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    Still No Sign of Missing Jet After Two Weeks

    Australia has dispatched search planes for a third consecutive day to search the remote southern Indian Ocean for debris possibly from missing Malaysia Airlines flight 370, now lost for two full weeks.

    The international team hunting for the plane returned Saturday to an area about 2,500 kilometers southwest of Perth where an Australian satellite spotted two large objects earlier in the week.

    Australian Deputy Prime Minister Warren Truss praised the search and rescue teams on Saturday, saying they were doing an excellent job and had trained for this sort of mission for their entire career. He told reporters the search will continue until officials determine that further efforts would be futile.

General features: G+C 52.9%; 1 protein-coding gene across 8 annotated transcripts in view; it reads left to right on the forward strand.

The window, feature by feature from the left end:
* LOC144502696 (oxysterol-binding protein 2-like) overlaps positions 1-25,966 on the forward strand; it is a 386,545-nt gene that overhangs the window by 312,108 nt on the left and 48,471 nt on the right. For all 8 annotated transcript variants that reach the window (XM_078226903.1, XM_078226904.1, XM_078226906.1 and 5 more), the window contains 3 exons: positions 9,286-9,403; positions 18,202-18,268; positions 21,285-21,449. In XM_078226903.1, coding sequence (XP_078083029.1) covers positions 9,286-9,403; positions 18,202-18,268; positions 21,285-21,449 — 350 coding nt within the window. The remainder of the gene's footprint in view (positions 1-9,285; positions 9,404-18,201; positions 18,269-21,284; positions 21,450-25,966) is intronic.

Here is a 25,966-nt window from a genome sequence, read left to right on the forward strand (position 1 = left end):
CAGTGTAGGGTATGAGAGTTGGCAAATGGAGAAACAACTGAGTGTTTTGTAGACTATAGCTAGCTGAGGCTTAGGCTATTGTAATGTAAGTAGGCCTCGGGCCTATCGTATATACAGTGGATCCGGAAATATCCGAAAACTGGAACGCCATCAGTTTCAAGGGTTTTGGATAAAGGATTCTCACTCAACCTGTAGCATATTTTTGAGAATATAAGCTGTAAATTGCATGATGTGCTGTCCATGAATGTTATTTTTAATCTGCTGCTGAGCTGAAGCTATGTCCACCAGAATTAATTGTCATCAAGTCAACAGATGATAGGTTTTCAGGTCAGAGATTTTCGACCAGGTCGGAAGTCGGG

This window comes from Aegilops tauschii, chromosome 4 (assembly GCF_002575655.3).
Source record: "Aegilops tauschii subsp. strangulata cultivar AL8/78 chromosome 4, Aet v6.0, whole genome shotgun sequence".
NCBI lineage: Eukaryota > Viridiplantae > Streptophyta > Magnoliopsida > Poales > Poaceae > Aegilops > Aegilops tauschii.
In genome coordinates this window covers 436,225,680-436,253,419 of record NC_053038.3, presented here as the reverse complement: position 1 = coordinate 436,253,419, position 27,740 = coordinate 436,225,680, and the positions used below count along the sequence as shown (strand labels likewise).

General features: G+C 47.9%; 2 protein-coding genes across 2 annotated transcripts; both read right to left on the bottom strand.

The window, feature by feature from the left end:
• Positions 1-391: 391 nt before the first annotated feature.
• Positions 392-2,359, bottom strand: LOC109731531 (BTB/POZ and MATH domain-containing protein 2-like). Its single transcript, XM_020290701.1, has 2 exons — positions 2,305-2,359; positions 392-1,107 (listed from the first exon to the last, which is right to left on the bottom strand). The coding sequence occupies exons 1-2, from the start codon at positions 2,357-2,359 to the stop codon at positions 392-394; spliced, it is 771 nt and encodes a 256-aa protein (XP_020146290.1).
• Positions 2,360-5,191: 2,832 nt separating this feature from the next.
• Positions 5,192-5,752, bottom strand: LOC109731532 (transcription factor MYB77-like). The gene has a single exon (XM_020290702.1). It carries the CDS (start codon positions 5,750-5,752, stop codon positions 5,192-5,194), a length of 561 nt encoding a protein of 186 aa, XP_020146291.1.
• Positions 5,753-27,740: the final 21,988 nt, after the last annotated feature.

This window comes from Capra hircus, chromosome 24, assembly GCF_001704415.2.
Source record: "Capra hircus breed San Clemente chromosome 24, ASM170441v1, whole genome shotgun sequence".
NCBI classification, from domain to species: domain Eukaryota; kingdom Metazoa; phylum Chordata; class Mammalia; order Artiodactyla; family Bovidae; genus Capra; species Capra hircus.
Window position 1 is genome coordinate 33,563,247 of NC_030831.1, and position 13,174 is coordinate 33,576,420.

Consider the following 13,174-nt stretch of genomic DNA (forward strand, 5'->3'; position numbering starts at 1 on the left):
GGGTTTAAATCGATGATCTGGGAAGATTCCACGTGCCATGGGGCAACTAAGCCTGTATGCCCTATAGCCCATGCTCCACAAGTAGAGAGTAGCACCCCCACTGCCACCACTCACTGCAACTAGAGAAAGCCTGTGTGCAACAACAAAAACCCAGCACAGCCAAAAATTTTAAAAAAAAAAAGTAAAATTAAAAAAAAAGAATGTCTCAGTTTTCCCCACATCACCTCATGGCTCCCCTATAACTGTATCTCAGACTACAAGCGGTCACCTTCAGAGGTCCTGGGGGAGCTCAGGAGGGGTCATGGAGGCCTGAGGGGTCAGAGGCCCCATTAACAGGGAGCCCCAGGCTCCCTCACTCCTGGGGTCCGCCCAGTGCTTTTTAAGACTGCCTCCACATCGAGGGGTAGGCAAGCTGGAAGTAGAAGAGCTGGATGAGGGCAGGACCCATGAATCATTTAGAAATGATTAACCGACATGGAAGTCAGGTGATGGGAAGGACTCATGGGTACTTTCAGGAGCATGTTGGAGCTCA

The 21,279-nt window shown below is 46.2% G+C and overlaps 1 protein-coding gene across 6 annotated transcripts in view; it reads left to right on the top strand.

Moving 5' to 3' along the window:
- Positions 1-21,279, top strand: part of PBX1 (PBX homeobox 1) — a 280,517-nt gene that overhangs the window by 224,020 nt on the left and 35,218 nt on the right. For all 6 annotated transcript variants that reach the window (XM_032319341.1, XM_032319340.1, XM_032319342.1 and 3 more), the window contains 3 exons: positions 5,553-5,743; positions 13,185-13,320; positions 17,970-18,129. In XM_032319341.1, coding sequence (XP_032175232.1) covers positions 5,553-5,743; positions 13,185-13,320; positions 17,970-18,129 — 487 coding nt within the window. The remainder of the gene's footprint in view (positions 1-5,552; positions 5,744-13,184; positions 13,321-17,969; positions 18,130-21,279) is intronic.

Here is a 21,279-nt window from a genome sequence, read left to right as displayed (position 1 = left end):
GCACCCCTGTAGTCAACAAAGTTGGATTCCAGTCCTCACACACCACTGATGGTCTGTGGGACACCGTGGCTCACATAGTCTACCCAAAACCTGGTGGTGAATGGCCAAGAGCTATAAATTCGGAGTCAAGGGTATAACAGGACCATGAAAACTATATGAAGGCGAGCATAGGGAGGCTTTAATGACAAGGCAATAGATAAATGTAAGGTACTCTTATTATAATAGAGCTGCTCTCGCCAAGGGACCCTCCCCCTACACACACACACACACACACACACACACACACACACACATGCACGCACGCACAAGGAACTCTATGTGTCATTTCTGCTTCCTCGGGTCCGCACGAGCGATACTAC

The searches have come up with no sign of wreckage in the area. Australia has cautioned that the objects might have no connection to the Boeing 777, carrying 239 passengers and crew.

    During a telephone conversation Friday, Malaysian Defense Minister Hishammuddin Hussein asked the U.S. Defense Department for underwater surveillance equipment to help with the search.

    A Pentagon spokesman did not say what equipment the U.S. might provide, but that Secretary of Defense Chuck Hagel is considering the request and whether it would be helpful in looking for the aircraft.



    Australian Prime Minister Tony Abbott told reporters Friday his country is "throwing everything we've got" in an effort to find Flight 370.

    The Malaysia Airlines jet disappeared two weeks ago during a flight from Kuala Lumpur to Beijing. There has been no firm evidence, so far, of what happened to the jet.

    Investigators are not ruling out anything, including catastrophic mechanical failure, terrorism or pilot suicide. They say it is possible that someone with knowledge of planes diverted it far off course.

    Twenty-six nations have been hunting for the plane across an area covering more than 7 million square kilometers, from Kazakhstan to the southern Indian Ocean.

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